15. I dialled in some Square Mile Sweetshop yesterday and while it's delicious I'm interested in other people's recipes. I saw your recipe @MildredM & I see you were extracting at a 1-1.5 ratio @Stanic could you let me know what sort of time you pulled that in? Do you just cut the shot a bit sooner or do you grind a bit tighter to slow it a bit? (and apologies for being cheeky and @ing you!)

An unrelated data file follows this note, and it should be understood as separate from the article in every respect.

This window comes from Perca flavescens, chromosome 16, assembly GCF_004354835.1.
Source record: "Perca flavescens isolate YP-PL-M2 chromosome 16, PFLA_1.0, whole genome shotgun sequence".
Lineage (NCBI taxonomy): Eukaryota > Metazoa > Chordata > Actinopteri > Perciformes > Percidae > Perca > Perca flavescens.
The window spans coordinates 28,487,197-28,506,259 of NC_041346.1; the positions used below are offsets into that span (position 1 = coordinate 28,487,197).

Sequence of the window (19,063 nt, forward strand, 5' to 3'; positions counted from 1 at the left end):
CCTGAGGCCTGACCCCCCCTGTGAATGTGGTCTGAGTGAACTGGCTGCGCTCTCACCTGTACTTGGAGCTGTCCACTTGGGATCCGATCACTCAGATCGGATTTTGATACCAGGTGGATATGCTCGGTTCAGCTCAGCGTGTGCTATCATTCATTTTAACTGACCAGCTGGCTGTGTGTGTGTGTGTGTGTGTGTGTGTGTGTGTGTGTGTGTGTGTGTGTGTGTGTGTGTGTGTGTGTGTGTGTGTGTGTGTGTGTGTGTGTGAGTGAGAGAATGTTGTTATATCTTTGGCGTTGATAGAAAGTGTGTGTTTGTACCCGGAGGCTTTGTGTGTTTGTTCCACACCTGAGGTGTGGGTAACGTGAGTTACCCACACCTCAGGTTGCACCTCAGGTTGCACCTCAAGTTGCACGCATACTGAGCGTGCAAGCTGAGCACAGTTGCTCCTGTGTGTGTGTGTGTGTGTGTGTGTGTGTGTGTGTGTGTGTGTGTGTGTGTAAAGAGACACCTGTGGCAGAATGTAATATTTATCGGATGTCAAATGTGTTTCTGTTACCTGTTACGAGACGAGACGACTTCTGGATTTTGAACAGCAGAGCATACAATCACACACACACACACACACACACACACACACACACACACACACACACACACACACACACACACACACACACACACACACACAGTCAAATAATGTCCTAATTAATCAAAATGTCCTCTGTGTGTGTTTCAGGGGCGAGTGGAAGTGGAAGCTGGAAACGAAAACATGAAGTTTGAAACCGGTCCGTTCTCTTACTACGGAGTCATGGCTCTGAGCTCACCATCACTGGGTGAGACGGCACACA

16. Yesterday I said goodbye to my Londinium R. Sad day? Possibly, possibly not, but if you're thinking of buying one or already have one, it may (may!) be a semi-interesting read. Here I intend to give an honest, non-biased review from MY perspective as a high-end home user. Short Version If you stumbled upon this thread and either haven't got the time, can't be bothered or aren't really interested, the short version is this: The Londinium R is an EXCELLENT lever machine, undoubtedly the best you can get, however, I didn't find it to be the easiest machine to use or live with, it has its quirks and although will certainly produce excellent espresso, relies on a great deal of care, consistency and patience from the user (and a good grinder!) to get the excellent shots the Londinium is famed for! Why did I buy a Londinium R? For a bit of background, and why I chose the Londinium (Lever) please see this thread. I want to try and avoid repeating what I've already posted! https://coffeeforums.co.uk/showthread.php?37447-The-Facts-from-the-Fiction-(Types-of-Espresso-Machine)&p=488193#post488193 Initial Impressions When I first opened the box back in May last year and built the thing, I was very impressed at what is a beautifully elegant machine. I fired it up, and spent the evening pulling some TERRIBLE shots. What could go wrong probably did! Anyway, it took a bit of experimentation, and some huge technique changes (for the better of course) to realise that on the LR, especially with VST baskets, the grind, distribution and tamp weight is crucial to getting a good shot. Once I'd spent a few days experimenting, and once I'd 'got it', the shots then got better, until they were very nice indeed. At this point (having owned the LR a week or so) I was hugely impressed with the output and very much enjoyed using it. This was not the time to write an impartial review! I Stuck with it, gave it a few more months, used it, drank coffee, thought about it and enjoyed it. Once the 'new gadget [rose tinted] owners goggles' had gone I decided to put 'pen to paper' with my thoughts on it! Here goes... What did I like about it? Taste of the espresso (10/10) -When the shots came out well, the flavour and taste of the espresso was stunning. Much better than anything you will get from most commercial coffee shops (especially the ghastly chains). However, getting these super shots required regular use and perfect grind and distribution. Simplicity (8.5/10) -No settings (apart from the pre-infusion pressure) to worry about. I like a coffee machine to make good coffee without lots of settings and constant messing about, and the LR was pretty much there. A pressure profiling machine (like the Vesuvius) would NOT be for me! Build Quality/Reliability (10/10) -In the 9 months I owned it, it didn't give me a single reliability issue at all. Not one! Also it looks and feels like an exceptionally well built piece of equipment, and the insides are a work of art! Looks -As previously stated the LR is an elegant machine. It's fairly big (for the home) but the polished finish looks great (although mine usually had a towel over it for protection). No problems here. Not going to give this a score out of 10 as it is entirely subjective and doesn't really warrant one! What didn't I like about it? Warm up time -It takes a GOOD hour to warm up fully before good shots can be pulled. I used to test if it was fully warmed up by checking the end of the lever nearest the handle. If this was warm, generally I was good to go. Joysticks -For the steam and water, personally I prefer valves with knobs that turn rather than the joysticks. I find I have more control over the steam and hot water pressure as it leaves the machine. The ones fitted to the LR are not bad, just not MY preference. I PERSONALLY much prefer valves. Pressurestat -A PID would have been better IMHO, simply because the constant (loud) clicking of the pressurestat annoyed me. It annoyed me from the first day to the last. Further Discussion on the things I didn't like. Right, I'm very well aware there are some HUGE LR fans on here, and some have probably vented some steam from their nose and ears when reading the dislikes. However, let me explain. I'm trying to make this review as impartial as possible, and give a BALANCED view of MY EXPERIENCE of the LR and how it was FOR ME. What works or doesn't work for ME personally, might be completely different for you or the next person, but please bear in mind it is purely my thoughts and feelings about it, not anyone elses. Warm up Time As stated, and is fairly common knowledge, the LR takes a good hour or so to warm up fully, dependent on ambient conditions. I was not prepared to turn it on every morning on the 'off chance' that I may feel like a coffee at some point, and certainly wasn't prepared to leave it on overnight on the 'off chance' I got called to work. I also wasn't keen on leaving it on when I wasn't in the house, although on the occasions I did it was absolutely fine. This said, once it had been turned on it stayed on until the end of the day, as there is no sense in turning it on and off. This meant for me quite often I didn't have time to wait for it to warm up (as I work on call, and get 1 hour to get to work from getting said call) and secondly a lot of times when I wanted to use it (mainly for friends who turn up unannounced or at very short notice), it would be turned off and waiting 1 hour for it to warm up simply wasn't convenient. In both of these situations I resorted to a V60 pour over and the LR didn't get used. As time went on, especially after the novelty had worn off, turning the LR on and warming it up to then make 1 or 2 espressos, seemed a bit pointless. Again, unless I had a reason to make more than 1 or 2 drinks, I'd resort to using the V60. I am someone who REALLY enjoys a good espresso, but certainly don't chain drink coffee all day like some. I like to go for quality over quantity! So the last month, the machine was turned on maybe 3 or 4 times, and MAYBE in that time was used to make 12 espressos (around 250g of coffee or 1 bag, allowing for dialling it in). I'd thought a lot about it, and although I loved the machine, with this amount of use it wasn't getting it was just wasted with me, so after much deliberation I came to the conclusion that it would be much better going to a home where it got the use it deserved. Joysticks Personal preference. When I was looking at getting a high end espresso machine, people raved about the joysticks (as opposed to turn-valves). Personally they're not for me. I would choose turn valves over joysticks every time as I feel I get more control over what I'm doing, and can more easily have them half open rather than all-or-nothing. This, however, was not the primary reason for selling the LR, as they can be changed, and if this was the ONLY dislike, I would have installed turn valves for sure. Regular and Frequent Use In the 'pros' section, I mentioned that to get the best out of this machine, you need to use it regularly and frequently. I found, in the last 9 months if I used the machine every day, all that would be required as the beans and ambient conditions (temperature, humidity etc) changed would be a very small tweak to either the grind or tamp weight, which usually entailed tightening up the grind slightly as the beans aged, depending on the beans, and tamping slightly harder. This meant that most shots were very good and even the first one of the day was perfectly drinkable if it wasn't always perfect. However, if the machine was not used every day, I would find that there would be a much bigger change in the beans and conditions, which would essentially necessitate dialling in the shot again from scratch before getting quality coffee. Using the 'last known good settings' after a week of the machine and beans being stood, didn't usually work! This meant a bit much messing about and a lot of wasted coffee. This infrequent use, as mentioned above, ultimately came down to the warm up time from cold. Conclusion If you're reading this conclusion, you've either skipped straight to it, or managed to stay awake long enough to read the whole review (if you didn't, you need more coffee!!). So to sum up, the Londinium R is a SUPERB machine, and Reiss has done an excellent job developing something quite unique to the market, that works well, is well built and produces stunning coffee. However, at the moment it is not the machine that works best for me, and I would much prefer a machine with a quicker warm up time, that would get more use than the LR got. If anyone has any questions I'll answer as best I can!!